I have to admit it; it’s something that’s been on my back for a while, and I just want to get it off. But I have to confess… I really don’t think I like kids all that much. They’re fine and fun to hang around, but if asked to make a living off of working with kids, I wouldn’t flinch to say no. Now, it might not sound pretty, but I like to be honest and that’s as honest as it get. Now, I know what you’re thinking, why is a guy that doesn’t think he likes kids, working with kids? He must have something wrong with his thinking. Clearly he doesn’t have enough sense to put two and two together, right? That is a very valid point; most of the other interns here actually want to be teachers or work with kids in some way. (Personally, I want to be a lawyer, the closest I’ll be to working with kids is child custody law.)
My reasoning for working with PT this summer is that I used to be a kid in this program, and I am pretty sure that without this program I would have gotten into some very sticky situations as a kid. I felt really inspired to help give back to the kids whose position I was once in. I heard that I could be an intern, and I didn’t think twice about it. I can remember when I was in the youth program, the interns were always the guys I looked up to and who I wanted to be like. They inspired me to want to be better, and I want to be able to inspire the kids at my site to be the same way. The patience they had with me and the other kids really didn’t hit me until I had been placed in their shoes. Now I understand how hard they worked to help me and how hard they worked to do what they loved. Although I might not want to be a teacher, I now have a deep appreciation of what they do, and I’m really proud of my fellow interns that want to be teachers. I have a whole new respect for the work they do, what we are doing now, and the love we show to these kids.
Now, I have another confession. I’m an anti-social kind of person. Again, why is this guy living in community with 90 other people, people he doesn’t even know, if he’s anti-social. The answer to that is that I’m trying to grow this summer by placing myself in an unfamiliar environment. That means trying to talk to more people and be more social. And at PT, there are plenty of opportunities to talk and be social with people. Here at Project Transformation a lot of what we talk about is our experience with the kids. This kid did this, this kid did that. There’s a lot of time to make stories and to tell them as well. One of my favorite times to tell stories is the car ride back from site. And boy, do we have stories to tell on our car ride back from Christ’s Foundry. All five of our interns ride back in one car, pretty much packed into the car like clowns. But, the rides back are always the highlight of my day. I usually stare out of the window and think to myself, until someone gets the conversation started, and we start talking about what happened that day. Some stories are cute and adorable, like when Jose lost his tooth in an apple and went around showing it to everyone, even asking the pastor to bless his new lucky tooth. Some stories can be just plain frustrating, like when Jose just won’t sit down and pay attention during book club. Sometimes our conversations can stray from site talk and can can be lead to more varied topics. We are all college students and can talk about almost anything. During this time I feel the most at home. I feel that I can let out my opinions and be who I am. Everyone is open to talk about everything, and I’m most appreciative for that. Just the ability to have a mature conversation with someone, about the most random things in the world, is what makes taking myself out of my element worth it, one of the best experiences in the world.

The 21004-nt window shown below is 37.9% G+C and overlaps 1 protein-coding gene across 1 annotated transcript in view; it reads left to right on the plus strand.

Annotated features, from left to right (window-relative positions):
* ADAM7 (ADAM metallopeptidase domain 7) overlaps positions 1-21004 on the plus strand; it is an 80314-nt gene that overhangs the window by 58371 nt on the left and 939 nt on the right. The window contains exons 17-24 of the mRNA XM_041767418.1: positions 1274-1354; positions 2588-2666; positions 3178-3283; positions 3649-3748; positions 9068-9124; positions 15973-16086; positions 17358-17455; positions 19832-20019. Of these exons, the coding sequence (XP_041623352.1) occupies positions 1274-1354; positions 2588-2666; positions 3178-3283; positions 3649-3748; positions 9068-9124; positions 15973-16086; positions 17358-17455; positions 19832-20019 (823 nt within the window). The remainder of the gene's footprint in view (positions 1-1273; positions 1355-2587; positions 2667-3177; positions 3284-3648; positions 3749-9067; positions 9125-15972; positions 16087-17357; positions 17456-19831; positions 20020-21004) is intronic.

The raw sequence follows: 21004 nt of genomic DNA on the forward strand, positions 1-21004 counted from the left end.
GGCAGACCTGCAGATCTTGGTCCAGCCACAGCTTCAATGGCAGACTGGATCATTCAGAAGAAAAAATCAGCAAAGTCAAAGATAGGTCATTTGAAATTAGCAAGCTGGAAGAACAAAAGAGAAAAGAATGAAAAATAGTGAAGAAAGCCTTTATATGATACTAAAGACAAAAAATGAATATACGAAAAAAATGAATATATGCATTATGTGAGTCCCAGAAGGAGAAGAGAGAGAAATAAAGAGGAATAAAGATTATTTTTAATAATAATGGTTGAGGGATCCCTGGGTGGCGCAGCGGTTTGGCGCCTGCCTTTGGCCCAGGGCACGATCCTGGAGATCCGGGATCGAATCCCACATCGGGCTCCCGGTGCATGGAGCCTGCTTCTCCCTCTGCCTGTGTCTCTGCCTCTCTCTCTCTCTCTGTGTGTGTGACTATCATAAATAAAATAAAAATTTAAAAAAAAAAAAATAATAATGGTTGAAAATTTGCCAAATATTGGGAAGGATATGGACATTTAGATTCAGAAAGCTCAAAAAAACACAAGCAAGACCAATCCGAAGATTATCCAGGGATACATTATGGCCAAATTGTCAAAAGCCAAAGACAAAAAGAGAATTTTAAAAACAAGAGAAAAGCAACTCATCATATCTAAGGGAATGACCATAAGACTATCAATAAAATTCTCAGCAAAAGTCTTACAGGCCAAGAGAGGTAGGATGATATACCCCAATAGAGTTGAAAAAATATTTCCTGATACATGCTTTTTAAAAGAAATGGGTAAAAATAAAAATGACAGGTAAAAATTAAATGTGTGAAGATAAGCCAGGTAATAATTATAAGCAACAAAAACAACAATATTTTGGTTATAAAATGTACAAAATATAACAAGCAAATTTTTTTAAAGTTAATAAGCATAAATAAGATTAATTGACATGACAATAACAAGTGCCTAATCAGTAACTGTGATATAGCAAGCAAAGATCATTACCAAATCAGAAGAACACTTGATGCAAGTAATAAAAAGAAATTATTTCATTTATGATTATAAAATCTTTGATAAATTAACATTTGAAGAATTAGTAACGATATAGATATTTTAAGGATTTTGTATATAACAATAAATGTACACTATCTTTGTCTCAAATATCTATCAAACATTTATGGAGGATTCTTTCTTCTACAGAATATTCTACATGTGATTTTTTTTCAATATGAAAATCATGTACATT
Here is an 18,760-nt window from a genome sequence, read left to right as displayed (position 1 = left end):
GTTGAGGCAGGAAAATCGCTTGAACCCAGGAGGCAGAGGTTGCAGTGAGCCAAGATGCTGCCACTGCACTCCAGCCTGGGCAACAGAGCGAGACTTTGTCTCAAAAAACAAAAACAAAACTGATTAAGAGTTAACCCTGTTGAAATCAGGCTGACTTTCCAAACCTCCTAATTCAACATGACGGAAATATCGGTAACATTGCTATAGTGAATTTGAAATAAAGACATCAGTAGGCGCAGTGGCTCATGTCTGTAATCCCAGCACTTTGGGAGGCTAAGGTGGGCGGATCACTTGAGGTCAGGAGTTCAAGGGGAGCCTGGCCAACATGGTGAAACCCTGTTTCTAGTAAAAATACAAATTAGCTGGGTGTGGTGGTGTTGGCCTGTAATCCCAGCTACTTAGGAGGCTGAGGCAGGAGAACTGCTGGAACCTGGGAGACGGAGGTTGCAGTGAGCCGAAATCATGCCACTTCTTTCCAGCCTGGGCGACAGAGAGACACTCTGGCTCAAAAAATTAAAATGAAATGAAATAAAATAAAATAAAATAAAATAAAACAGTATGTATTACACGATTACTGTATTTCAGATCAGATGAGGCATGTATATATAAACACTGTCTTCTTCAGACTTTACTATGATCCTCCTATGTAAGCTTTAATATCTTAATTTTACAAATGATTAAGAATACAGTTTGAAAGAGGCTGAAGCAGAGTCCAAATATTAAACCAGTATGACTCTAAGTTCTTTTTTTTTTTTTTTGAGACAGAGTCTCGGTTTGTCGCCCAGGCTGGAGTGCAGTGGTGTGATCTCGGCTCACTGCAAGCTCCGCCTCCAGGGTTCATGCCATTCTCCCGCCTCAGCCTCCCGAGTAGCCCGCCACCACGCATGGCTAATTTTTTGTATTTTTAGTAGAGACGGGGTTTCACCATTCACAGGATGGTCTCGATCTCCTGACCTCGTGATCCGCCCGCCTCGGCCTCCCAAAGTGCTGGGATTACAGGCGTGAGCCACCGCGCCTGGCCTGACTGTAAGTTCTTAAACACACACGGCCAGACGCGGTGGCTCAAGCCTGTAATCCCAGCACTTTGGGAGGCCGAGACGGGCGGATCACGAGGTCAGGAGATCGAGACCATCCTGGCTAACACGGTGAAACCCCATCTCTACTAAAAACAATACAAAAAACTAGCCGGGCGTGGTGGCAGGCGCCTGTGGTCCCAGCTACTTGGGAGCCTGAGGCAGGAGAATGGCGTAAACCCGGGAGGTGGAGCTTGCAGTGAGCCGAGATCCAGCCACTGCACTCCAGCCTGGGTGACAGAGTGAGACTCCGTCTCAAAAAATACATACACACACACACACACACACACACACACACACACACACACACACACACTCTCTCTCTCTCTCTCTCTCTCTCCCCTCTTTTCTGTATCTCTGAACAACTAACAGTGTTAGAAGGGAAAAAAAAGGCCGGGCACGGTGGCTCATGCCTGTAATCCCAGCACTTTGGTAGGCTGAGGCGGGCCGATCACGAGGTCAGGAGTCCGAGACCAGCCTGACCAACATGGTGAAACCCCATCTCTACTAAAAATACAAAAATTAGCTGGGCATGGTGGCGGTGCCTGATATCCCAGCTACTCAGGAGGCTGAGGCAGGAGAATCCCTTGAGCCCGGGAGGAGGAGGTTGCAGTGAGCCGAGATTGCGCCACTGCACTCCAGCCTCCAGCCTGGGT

Intern at Christ’s Foundry UMC
The University of Texas at Austin